Fake news is not news you disagree with -- it is content generated by non-news organizations to drive eyeballs to ads (e.g., clickbait) or to spread false information (rumors, conspiracy theories, junk science, and propaganda, for example).
First Things to Look For:
1. Websites created to look like familiar mainstream news sites, e.g. "Boston Tribune."
Look for contact information with a verifiable address and affiliation.
Look for an About page, often in the header or footer of the home page. Read the About page closely for evidence of partisanship or bias. If there's no About page and no Contact page, be very skeptical.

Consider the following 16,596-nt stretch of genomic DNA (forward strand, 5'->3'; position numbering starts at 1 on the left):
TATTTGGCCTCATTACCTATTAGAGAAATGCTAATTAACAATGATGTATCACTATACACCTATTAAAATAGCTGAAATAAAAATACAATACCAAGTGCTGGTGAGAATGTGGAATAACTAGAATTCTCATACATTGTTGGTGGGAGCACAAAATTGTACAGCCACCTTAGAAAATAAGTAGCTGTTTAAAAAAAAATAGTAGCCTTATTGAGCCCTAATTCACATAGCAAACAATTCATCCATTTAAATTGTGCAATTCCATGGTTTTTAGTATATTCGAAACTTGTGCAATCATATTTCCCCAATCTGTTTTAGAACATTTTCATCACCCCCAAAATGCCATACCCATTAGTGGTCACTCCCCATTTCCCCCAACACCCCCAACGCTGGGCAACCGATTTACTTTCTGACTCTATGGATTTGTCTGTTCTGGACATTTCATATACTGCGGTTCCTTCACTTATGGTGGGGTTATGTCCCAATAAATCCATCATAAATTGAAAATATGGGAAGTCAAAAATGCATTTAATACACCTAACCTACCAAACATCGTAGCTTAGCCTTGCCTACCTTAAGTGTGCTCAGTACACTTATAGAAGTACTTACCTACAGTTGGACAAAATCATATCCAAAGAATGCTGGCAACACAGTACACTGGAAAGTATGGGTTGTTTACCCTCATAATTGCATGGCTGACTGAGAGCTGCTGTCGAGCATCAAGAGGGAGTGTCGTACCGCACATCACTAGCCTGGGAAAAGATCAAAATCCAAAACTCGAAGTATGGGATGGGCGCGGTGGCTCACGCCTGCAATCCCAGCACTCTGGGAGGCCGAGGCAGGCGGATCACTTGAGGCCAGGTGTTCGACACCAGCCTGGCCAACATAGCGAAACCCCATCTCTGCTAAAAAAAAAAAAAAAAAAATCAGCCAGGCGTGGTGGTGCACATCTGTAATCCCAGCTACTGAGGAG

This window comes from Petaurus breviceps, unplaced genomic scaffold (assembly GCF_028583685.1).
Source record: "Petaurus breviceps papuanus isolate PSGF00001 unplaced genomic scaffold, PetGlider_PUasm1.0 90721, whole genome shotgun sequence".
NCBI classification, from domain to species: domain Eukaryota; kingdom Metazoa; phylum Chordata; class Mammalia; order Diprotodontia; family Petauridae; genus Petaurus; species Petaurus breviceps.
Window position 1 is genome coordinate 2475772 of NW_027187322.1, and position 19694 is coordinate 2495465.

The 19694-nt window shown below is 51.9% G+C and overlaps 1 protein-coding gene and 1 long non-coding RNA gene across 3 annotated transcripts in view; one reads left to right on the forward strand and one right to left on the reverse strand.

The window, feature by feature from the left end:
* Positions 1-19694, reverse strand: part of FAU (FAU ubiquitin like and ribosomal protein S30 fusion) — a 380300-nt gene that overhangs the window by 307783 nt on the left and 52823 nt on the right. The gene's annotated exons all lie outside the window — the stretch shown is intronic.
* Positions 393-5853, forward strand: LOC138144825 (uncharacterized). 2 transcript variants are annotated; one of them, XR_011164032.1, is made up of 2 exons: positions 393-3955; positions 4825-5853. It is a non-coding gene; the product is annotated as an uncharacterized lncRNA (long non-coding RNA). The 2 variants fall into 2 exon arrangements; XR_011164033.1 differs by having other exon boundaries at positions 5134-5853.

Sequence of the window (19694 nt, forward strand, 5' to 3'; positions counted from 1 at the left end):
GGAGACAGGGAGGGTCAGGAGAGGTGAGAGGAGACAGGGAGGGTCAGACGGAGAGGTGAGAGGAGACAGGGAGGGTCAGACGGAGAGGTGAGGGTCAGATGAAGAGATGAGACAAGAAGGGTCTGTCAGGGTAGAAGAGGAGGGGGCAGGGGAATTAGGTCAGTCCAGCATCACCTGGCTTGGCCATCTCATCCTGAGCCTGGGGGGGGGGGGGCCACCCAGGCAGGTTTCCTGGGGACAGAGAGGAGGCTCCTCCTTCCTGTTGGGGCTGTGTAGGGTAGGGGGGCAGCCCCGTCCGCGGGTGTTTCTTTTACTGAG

In staff listings (or on the About page), look critically at the list of executives. Are they real people or stock photos? Open a new tab and look for another profile of the individual (e.g. LinkedIn).
Perform an independent search for the news source. Compare and verify URLs. Example: http://abcnews.com.co/ (fake site) is not the ABC Network News http://abcnews.go.com, but the logo and the URL are almost identical.
2. Advertisements designed to look like news stories: "native advertising".
Look for labels: a corporate logo. Or a tiny statement indicating Paid Post, Advertisement, or Sponsored by. Or the tiny Ad Choices triangle at the upper right corner of an image.